“How are you so sure that it was he?”
Ever since Christine Blasey Ford, a 51-year-old psychology professor, alleged she was sexually assaulted by Brett Kavanaugh more than 30 years ago, people have, again and again, questioned how she could be sure of her memory. And today, she finally got to explain—with the precision of a scientist, with the authority of a professor. Because that is who she is.
That question early on from Senator Dianne Feinstein—“How are you so sure it was he?”—was one she must have been anticipating.“The same way I’m sure I’m talking to you right now. Basic memory functions,” Ford answered, and then she explained how neurotransmitters such as norepinephrine and epinephrine affect memory. “The trauma-related experience is locked there, whereas other details kind of drift,” she concluded in her answer.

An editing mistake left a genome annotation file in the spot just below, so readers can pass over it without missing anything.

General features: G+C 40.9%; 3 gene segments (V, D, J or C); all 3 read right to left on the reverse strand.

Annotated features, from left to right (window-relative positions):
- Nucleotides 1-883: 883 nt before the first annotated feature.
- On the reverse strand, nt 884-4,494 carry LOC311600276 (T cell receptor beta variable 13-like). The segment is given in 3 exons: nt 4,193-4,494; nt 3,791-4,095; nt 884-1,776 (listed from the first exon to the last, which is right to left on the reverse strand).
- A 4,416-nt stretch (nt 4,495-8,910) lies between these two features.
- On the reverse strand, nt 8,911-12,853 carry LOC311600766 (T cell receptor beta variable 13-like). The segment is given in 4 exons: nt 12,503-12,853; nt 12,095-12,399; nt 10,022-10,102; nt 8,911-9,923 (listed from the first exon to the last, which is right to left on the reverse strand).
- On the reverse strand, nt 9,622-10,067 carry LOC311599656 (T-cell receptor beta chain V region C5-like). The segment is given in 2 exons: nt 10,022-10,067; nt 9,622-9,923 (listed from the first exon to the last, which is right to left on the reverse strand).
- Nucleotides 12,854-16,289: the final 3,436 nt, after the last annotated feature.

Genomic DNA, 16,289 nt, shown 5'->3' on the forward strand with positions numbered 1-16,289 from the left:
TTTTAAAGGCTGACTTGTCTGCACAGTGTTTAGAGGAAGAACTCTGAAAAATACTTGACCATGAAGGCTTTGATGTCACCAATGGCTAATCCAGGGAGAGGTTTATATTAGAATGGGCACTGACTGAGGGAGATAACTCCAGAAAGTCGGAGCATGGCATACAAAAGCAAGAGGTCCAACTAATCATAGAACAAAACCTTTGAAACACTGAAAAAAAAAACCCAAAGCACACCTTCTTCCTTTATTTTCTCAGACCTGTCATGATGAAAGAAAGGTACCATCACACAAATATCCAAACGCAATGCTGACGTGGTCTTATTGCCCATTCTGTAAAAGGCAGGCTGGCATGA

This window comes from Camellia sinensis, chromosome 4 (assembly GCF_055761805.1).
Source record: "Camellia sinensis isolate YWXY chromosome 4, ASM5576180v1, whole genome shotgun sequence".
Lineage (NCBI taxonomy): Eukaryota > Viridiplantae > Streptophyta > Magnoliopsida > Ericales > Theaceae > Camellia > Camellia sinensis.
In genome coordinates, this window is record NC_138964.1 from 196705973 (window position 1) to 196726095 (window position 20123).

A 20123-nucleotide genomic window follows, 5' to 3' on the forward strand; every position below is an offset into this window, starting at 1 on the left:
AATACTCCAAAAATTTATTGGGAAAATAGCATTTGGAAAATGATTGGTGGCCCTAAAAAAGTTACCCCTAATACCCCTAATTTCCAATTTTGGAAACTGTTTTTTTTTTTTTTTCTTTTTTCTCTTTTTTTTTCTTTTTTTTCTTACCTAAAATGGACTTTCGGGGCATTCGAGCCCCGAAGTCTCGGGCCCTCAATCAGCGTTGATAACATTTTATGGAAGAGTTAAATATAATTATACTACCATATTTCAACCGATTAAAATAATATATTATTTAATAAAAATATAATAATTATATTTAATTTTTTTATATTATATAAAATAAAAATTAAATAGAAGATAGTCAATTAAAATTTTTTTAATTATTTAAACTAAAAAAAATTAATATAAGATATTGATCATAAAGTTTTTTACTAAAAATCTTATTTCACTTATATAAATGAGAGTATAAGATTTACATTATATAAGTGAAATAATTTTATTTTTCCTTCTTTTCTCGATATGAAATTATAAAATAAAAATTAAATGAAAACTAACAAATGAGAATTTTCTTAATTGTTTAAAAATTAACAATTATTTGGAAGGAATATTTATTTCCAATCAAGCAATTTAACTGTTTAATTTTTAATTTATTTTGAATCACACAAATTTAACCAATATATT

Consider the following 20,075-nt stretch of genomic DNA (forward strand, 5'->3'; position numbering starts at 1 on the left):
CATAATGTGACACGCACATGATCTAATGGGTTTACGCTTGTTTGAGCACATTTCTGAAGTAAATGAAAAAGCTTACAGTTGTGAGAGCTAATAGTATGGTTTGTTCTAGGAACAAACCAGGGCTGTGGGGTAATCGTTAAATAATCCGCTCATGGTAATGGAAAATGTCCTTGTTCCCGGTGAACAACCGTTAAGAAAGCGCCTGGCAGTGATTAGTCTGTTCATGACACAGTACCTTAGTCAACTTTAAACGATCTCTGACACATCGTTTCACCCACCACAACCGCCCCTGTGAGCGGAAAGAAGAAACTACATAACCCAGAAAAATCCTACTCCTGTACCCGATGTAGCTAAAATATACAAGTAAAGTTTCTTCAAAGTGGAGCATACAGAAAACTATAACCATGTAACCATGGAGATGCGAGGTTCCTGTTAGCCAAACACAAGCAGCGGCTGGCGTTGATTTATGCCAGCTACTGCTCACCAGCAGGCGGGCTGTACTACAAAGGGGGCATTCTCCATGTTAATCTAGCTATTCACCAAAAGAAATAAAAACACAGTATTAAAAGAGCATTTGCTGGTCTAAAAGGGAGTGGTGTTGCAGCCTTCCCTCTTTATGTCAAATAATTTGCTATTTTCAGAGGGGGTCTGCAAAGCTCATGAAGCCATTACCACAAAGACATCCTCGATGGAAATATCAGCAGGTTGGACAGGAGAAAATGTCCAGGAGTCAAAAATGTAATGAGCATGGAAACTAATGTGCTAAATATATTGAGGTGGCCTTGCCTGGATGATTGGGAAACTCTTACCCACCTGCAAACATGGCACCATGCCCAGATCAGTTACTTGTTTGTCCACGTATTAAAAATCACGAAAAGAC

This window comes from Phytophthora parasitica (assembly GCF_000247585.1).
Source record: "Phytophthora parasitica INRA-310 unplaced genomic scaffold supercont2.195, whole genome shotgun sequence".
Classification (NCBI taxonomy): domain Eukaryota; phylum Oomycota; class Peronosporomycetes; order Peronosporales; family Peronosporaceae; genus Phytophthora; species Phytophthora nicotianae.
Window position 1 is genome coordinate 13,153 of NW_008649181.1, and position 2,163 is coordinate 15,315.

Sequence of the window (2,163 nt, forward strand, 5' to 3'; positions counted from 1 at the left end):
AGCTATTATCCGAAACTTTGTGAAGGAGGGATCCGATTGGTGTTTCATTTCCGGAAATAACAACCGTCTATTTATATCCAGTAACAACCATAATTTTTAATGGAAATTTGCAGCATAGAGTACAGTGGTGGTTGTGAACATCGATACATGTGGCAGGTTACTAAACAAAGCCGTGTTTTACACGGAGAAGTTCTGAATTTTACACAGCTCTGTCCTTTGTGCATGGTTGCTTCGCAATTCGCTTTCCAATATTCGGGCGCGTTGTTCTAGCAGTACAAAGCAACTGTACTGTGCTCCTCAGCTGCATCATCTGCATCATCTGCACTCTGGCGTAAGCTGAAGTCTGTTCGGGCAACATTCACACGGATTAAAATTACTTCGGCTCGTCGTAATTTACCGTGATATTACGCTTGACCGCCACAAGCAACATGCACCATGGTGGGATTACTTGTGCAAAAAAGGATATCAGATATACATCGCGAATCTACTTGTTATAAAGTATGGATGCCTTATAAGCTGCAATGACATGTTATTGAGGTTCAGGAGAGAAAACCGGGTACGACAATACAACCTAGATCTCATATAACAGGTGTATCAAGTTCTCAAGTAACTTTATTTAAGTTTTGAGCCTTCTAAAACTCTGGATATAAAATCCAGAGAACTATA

This is indeed how memory of a traumatic experience works. Memory does not function like a videotape. A victim will zero in on certain details. “The emotion is so strong that the fragments can become untethered from time and place,” as The New York Times reports. “They may persist in memory even as other relevant details—the exact date, the conversation just before the attack, who else was in the room—fall out of reach.”